Family Health

7 ways to be an active family this winter

Freezing temperatures, snow, ice and gray skies make it hard to want to do anything except snuggle up on the couch, watch movies and drink hot cocoa. But hibernating until spring isn’t the best way to stay healthy during the winter.

No matter the time of year, being active is an essential part of staying healthy. But have no fear — we’ve created a list of seven fun activities to get your family moving this winter.

You scared me to death! Sounds cliché, but it can really happen!

A victims of an attack; a fireman who rushes to the scene of a house fire; or a homeowner whose house survived a devastating tornado — these are all examples of extremely stressful situations that have been known to induce a heart attack.

“The odds are extremely rare,” said Joseph A. Lash, M.D., cardiologist with Norton Heart Specialists. “But in some circumstances a person who is otherwise healthy can endure a surge of adrenaline, causing acute, sudden heart failure.”

Monitor your heart rate to boost your workout

Stay on beat

Knowing your target heart rate will help you determine if you are undertraining, which could keep you from losing weight and limit any gains in endurance and strength, or overtraining, which can lead to injury.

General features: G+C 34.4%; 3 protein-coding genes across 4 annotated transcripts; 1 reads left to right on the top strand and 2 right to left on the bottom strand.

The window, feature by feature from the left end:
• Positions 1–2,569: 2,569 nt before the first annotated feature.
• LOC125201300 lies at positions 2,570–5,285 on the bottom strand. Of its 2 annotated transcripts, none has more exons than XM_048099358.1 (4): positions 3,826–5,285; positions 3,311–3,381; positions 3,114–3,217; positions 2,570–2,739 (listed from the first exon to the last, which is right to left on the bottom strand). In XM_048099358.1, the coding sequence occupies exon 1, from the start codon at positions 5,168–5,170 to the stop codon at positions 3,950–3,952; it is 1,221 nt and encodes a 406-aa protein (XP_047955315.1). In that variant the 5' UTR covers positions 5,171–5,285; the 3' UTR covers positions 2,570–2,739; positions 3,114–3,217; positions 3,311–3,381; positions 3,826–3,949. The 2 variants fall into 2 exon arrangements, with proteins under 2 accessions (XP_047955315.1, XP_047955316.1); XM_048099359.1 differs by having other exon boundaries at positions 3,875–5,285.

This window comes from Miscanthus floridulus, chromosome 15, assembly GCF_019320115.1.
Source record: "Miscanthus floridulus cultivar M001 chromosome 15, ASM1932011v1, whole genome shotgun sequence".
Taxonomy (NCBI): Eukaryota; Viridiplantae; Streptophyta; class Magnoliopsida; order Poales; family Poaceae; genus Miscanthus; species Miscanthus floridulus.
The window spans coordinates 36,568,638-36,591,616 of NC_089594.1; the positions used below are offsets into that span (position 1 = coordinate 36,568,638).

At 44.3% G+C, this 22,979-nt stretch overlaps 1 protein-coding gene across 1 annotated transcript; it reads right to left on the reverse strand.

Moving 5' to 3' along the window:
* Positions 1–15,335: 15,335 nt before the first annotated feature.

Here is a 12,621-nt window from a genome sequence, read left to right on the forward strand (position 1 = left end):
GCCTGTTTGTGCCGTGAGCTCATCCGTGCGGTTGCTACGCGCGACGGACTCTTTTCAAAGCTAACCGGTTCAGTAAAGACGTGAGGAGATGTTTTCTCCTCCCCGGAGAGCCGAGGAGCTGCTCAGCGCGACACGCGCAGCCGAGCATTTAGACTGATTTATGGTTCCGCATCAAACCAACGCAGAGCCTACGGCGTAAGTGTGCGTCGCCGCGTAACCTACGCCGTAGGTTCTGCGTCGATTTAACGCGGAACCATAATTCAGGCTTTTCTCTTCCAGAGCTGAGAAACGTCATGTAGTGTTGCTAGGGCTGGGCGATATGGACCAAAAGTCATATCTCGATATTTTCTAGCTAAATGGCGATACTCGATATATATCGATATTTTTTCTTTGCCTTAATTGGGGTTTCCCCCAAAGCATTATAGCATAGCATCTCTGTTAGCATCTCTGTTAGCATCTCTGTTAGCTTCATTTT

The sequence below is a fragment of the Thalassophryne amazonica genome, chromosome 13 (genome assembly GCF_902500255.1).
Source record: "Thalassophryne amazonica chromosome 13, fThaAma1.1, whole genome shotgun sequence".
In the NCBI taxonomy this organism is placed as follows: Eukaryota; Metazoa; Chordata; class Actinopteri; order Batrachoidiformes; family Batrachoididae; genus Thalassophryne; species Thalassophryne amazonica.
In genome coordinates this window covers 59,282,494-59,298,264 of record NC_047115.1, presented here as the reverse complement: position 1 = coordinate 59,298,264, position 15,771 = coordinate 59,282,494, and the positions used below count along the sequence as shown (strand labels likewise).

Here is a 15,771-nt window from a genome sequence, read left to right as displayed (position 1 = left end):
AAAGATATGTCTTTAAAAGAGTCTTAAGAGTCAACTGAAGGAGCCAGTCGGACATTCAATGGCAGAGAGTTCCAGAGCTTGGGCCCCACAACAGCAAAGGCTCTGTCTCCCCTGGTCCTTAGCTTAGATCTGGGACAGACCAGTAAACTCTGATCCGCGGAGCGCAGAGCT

“Your target heart rate zone ensures you are burning enough calories but not going overboard and risking injury,” said Robin Curry, M.D., sports medicine physician.

Dying of a broken heart: It actually happens

A broken heart — there are songs about it; poems about it; movies depicting it; and chances are you’ve felt the pain of it at some point in your life. In fact, dying of a broken heart actually is possible.

“Broken heart syndrome is the severe weakening of the heart muscle,” said Janet Smith, M.D., cardiologist at Norton Women’s Heart and Vascular Center. “It affects even the healthiest of people and is brought on by sudden stress.”

A fight for their lives: Keeping kids from developing diabetes

In Kentucky, 18 percent of high school-age kids are obese. Sadly, our state has the highest obesity rate in the country among this age group, according to “The State of Obesity: Better Policies for a Healthier America,” a report released in September 2014 by the Trust for America’s Health and the Robert Wood Johnson Foundation.

Allergies even in the winter?

A friend was complaining about her allergies. I thought after the first hard freeze of the fall or winter, allergies weren’t an issue anymore. I was wrong! And after talking with Lori Scales, M.D., internal medicine and pediatrics physician with Norton Community Medical Associates – Mt. Washington, I learned even more.

Here’s what Dr. Scales had to say about winter allergies:

How is it that allergies affect us in the winter?